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Three economic statistics that make Obama look good — but with some cautions

While it’s naive to act as if everything that happens is attributable to the policies coming out of the White House, it would be even sillier to deny they have an effect.

The economy is recovering. Obama is president.
REUTERS/Jonathan Ernst

A brilliant quote goes: “If you torture the numbers long enough, they’ll confess to anything.” One should always be especially careful about crediting numbers that prove that what you want to think is true is true. That goes for lefties and righties.

Writing for the lefty site Alternet, Dave Johnson compiles what he calls “Three Charts to Send to Your Right-wing Relative, guaranteed to make their head spin.”

You should click through on the link above to look at them, but the three charts indicate that:

1. Total U.S. government spending rose 88 percent during the George W. Bush presidency. So far, during the Obama presidency, spending has risen 3.78 percent.

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2. Bush inherited from President Bill Clinton a budget that was running a small surplus. The budget immediately went back into deficit and, by the end of the Bush years, reached an all-time high of $1.4 trillion. From that peak, the deficit has fallen steadily and dramatically Obama.

3. During the last of the Bush years, total private-sector employment started falling and the job loss accelerated rapidly month by month until the economy shed almost a million private-sector jobs during the last month of the Bush presidency. The job loss picture improved very slightly during the first months of the Obama presidency, but then improved dramatically until, by the end of Obama’s first year, the negative jobs number turned positive and the economy has added private-sector jobs ever since. The Alternet chart attributes the turnaround to the stimulus program.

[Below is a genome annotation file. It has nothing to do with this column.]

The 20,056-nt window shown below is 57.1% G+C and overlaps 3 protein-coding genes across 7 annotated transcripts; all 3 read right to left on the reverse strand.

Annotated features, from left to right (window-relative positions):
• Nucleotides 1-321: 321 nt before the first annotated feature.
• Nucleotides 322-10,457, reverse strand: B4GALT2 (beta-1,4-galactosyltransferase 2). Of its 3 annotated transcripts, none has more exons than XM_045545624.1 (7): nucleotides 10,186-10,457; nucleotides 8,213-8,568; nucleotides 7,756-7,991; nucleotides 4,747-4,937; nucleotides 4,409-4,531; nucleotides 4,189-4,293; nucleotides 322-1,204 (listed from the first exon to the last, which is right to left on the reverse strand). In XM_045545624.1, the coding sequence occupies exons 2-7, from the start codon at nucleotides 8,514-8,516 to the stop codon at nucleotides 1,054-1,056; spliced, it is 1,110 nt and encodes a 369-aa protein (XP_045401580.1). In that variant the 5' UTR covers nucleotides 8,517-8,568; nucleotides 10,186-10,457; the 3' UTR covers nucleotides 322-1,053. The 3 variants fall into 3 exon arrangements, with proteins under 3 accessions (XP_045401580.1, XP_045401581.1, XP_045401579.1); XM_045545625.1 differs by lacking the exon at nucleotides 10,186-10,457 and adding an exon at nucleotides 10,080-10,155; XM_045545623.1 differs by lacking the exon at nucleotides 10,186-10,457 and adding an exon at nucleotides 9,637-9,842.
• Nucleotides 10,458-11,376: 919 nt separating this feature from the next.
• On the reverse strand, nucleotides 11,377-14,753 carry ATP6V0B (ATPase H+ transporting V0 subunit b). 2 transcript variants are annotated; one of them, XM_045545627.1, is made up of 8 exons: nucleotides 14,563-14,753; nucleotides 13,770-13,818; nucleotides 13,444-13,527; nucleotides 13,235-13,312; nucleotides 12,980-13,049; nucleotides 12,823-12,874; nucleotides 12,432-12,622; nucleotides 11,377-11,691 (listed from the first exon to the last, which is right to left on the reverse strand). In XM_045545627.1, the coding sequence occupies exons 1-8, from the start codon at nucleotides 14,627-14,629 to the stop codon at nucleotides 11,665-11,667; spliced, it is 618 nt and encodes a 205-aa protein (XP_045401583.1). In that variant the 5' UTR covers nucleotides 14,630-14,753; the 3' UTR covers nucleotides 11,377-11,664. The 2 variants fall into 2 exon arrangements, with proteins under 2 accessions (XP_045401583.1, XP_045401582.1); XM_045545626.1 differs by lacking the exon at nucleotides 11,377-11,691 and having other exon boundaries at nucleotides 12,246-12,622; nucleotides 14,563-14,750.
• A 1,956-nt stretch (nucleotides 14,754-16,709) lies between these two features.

These numbers are all pretty good for Obama, especially if you are comparing them to the (really pretty horrid) economic results under Bush. There are many dangers of critical-thinking errors available if Obama admirers (and I am one) get too excited about such comparisons. There are all kinds of unknowns connected.

A Republican might point out that the slow growth of spending under Obama would have been faster if he had had fewer Repubs in Congress slowing down his spendy ways. Of course a liberal could reply that if Republicans had gone along with more of Obama’s proposals, they would have stimulated the economy and more jobs would have been created sooner.

Another curve that reality throws against the easy assumptions is that one of the biggest things driving spending up in Bush’s first term (leaving aside for the moment the War on Terror, War in Iraq stuff, which should certainly not be left aside for too long) was Medicare Part D, which was a fundamentally liberal impulse coming out of the “compassionate conservative” strain of Bush’s ideology.

The budget deficit, under Bush, was also headed down at a pretty good rate in the first three years of Bush’s second term. The spectacular spike in the deficit in 2008 was all about the financial meltdown, measures to deal with it, and the onset of the Great Recession. The deficit would have bounced down from that peak under pretty much any president and any imaginable economic plan.

I don’t mean to be overly skimpy with praise for Obama’s impact on that chart — and I do believe he has much more of a debt/deficit hawk in him than any conservatives would credit — but even with the falling deficit shown on the chart, the lowest deficit of the Obama years would be the highest in history, if it wasn’t for the Great Recession deficits of Bush’s last year in office. I’ll be much happier when the combination of a declining deficit and a rising GDP combine to actually reduce the total debt as a percentage of GDP.

I consulted my friend Louis Johnston, an actual economist who writes about such things regularly for MinnPost, about the third chart, showing the growth in private-sector jobs before and after the Obama stimulus. He was bothered by the way the chart implies that all of those new jobs can be credited to the stimulus package. Every recession eventually ends in a recovery. He believes that a properly constructed stimulus program can get the recovery started sooner and make it stronger, and that’s likely what happened in the early Obama years.

All of my quibbling and contexting shouldn’t be taken as dismissive of the basic argument made in Johnson’s piece. The economy is recovering. Obama is president. While it’s naive to act as if everything that happens is attributable to the policies coming out of the White House, it would be even sillier to deny they have an effect.

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Republicans and conservatives who have trouble accepting that anything positive has occurred — domestically, economically or internationally — since Obama took office, need to look hard at these charts — so hard that they can see through some of their biases and maybe have a rethink about some of those biases.

hat tip: Ray Schoch